Sexual health

Sexually Transmitted Infections

It's important to get tested for sexually transmitted infections (STIs) even if you don't have symptoms, as many STIs don't show symptoms. Testing early allows for prompt treatment if needed.

An STI can be passed from one person to another through sexual contact, including vaginal, anal, and oral sex. STIs can pass between men and women, and from women to women and men to men.

Most STIs can be cured with antibiotics, while others like HIV can be managed to prevent complications. You can't determine if someone has an infection just by looking at them. It's crucial to get tested if you've had unprotected sex or believe you're at risk.


Many people do not notice symptoms when they have an STI, including most women with chlamydia.  If it's left untreated, chlamydia can affect your ability to get pregnant. Gonorrhoea can also affect fertility. Around 50% of women and 10% of men with gonorrhoea do not have symptoms. Left untreated, STIs can affect your health. Some symptoms do not necessarily mean you have an STI, but it's worth seeing a doctor so you can find out what's causing the symptoms and get treatment.


To explore various contraception options and find the one that suits you best, visit the contraception choices website here. You can also view contraceptive options on the Spectrum website. Additionally, the Spectrum website provides comprehensive information, including details about the C-card scheme. This scheme offers free condoms to Wakefield District residents aged 16-25.

Have safer sex

Always use condoms to help protect yourself from catching or passing on an STI. Buy condoms that have the CE mark or BSI kite mark on the packet. This means they have been tested to high safety standards. Condoms that do not have the CE mark or BSI kite mark will not meet these standards, so do not use them. 

Where can I get tested for STIs?

You can get tested at:

  • a sexual health clinic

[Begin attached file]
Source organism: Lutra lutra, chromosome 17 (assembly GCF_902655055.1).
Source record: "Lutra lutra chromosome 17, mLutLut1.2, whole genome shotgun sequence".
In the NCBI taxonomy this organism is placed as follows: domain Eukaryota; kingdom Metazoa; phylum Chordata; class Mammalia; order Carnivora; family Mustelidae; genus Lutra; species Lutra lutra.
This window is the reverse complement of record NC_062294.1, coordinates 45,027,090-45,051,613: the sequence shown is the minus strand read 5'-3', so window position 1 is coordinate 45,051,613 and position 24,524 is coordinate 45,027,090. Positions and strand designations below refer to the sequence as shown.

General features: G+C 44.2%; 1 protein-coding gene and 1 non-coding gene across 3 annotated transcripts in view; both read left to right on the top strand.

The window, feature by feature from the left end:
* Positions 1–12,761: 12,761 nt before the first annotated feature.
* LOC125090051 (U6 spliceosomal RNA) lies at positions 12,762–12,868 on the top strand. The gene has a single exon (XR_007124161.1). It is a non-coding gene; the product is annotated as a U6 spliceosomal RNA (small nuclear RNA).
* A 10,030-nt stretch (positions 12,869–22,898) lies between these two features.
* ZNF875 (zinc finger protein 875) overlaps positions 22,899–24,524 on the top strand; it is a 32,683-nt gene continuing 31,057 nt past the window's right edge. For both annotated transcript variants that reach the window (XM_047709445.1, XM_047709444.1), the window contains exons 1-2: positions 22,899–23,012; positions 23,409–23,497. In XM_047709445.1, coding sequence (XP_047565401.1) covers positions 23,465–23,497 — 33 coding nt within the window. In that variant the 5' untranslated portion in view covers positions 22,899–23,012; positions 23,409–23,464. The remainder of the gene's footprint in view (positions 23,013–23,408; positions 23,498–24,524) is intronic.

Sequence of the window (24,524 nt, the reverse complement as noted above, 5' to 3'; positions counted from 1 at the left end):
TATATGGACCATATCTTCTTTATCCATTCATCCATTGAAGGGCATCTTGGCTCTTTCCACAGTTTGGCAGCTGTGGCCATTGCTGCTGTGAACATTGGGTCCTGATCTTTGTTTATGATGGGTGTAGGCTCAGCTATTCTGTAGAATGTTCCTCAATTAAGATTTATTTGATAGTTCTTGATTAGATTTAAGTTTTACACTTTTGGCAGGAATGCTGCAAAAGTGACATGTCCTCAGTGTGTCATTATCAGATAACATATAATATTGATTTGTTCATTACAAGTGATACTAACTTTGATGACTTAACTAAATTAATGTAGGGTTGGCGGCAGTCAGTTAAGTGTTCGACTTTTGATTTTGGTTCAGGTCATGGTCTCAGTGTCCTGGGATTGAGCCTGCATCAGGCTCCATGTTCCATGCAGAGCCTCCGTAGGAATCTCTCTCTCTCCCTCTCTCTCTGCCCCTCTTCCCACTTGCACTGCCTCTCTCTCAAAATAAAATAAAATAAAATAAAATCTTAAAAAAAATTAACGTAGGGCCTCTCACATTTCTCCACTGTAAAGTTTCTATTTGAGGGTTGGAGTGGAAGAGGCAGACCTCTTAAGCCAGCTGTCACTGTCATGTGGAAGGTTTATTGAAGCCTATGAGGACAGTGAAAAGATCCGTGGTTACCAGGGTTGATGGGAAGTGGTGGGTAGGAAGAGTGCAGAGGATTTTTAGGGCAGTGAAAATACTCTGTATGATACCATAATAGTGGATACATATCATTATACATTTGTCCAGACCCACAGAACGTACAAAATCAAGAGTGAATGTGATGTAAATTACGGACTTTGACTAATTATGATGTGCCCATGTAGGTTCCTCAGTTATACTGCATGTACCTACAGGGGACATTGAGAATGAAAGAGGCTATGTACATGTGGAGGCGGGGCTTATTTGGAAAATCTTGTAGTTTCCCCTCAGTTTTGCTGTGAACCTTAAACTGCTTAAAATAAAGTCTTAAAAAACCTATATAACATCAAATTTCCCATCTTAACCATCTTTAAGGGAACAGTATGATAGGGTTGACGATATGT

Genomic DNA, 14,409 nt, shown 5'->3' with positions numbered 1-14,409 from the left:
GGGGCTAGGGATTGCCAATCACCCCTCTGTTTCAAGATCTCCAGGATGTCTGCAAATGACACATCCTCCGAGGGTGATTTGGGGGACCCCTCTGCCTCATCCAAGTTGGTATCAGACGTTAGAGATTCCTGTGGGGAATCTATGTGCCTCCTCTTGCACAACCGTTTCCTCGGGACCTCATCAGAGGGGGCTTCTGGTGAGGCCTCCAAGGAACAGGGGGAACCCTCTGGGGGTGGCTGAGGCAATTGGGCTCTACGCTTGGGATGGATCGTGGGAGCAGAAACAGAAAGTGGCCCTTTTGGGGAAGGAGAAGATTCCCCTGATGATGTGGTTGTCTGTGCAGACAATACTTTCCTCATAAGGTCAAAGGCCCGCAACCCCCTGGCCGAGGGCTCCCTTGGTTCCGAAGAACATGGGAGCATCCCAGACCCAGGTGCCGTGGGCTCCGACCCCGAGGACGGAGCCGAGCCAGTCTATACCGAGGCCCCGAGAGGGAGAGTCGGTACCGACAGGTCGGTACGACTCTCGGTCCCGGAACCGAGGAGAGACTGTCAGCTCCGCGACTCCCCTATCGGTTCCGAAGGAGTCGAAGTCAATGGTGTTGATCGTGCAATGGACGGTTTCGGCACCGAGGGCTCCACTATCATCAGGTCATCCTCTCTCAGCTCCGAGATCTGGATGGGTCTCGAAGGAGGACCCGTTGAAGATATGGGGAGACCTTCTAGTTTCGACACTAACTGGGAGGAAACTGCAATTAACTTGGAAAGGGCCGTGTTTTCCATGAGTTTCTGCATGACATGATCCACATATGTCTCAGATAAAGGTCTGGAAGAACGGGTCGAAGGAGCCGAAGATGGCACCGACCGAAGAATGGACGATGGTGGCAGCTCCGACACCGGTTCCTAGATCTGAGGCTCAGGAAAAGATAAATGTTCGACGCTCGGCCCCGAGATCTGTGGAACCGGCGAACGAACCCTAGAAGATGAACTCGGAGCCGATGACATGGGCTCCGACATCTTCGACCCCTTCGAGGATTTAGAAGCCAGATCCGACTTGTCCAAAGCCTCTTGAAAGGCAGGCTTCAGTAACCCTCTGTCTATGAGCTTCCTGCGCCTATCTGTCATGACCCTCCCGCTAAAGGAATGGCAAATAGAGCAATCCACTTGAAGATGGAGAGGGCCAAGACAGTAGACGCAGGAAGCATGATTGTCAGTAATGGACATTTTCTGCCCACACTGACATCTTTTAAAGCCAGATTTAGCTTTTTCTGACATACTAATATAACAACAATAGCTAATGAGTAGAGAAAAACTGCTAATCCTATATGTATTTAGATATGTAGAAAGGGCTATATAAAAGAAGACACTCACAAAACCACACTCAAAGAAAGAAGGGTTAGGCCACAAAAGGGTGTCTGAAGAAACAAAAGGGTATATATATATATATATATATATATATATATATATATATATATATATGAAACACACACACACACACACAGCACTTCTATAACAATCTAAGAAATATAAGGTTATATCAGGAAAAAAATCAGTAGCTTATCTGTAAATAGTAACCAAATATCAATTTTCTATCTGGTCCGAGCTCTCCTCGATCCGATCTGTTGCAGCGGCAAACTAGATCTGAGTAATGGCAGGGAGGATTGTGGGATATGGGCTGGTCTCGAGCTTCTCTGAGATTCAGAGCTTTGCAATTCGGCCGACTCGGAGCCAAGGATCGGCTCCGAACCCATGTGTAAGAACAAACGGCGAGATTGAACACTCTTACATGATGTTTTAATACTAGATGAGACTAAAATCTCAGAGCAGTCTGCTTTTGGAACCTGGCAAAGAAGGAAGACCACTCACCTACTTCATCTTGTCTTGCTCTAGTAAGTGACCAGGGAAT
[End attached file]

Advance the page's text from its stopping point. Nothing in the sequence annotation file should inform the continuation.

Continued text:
• some community contraceptive clinics
  • some GP surgeries
  • some pharmacies can also test for chlamydia
  • Wakefield residents can also order a free self-testing kit online by visiting the SH.UK website here

Wakefield Integrated Sexual Health Services (WISHS)

Spectrum Community Health CIC delivers Wakefield Integrated Sexual Health Services (WISHS).

The type of support on offer includes:

  • access to pre-booked appointments
  • a main hub at Trinity Walk in Wakefield city centre and youth outreach clinics across the district alongside the Sexual Health Prevention and Outreach Service.
  • online and telephone booking system - call 0800 121 4860 or access
  • local and national campaigns
  • free testing and treatment for STIs
  • a wide range of contraception options
  • guidance on preventing unplanned pregnancy

Sexual Health Prevention and Outreach (including HIV Support)

The Sexual Health Prevention and Outreach Service, in collaboration with Spectrum Community Health CIC and BHA for Equality, offers education and awareness programs to promote sexual and reproductive health. Their services focus on prevention and support to improve overall well-being.

The type of support on offer includes:

  • local and national sexual health promotion campaigns
  • vulnerable group outreach
  • Relationships and Sex Education Advice in schools and colleges
  • Child Sexual Awareness Coercion and Prevention
  •  HIV Prevention Services (delivered by BHA Wakefield)
  • Support for People Living with HIV (delivered by BHA Wakefield)

Contact us:

Spectrum Sexual Health 

Telephone: 0800 121 4860



Twitter: @spectrumcicsh


TikTok: @spectrumcicsh 

BHA Wakefield – HIV Prevention and Support


Telephone: 07770 549554


Twitter: @BHAWakefield


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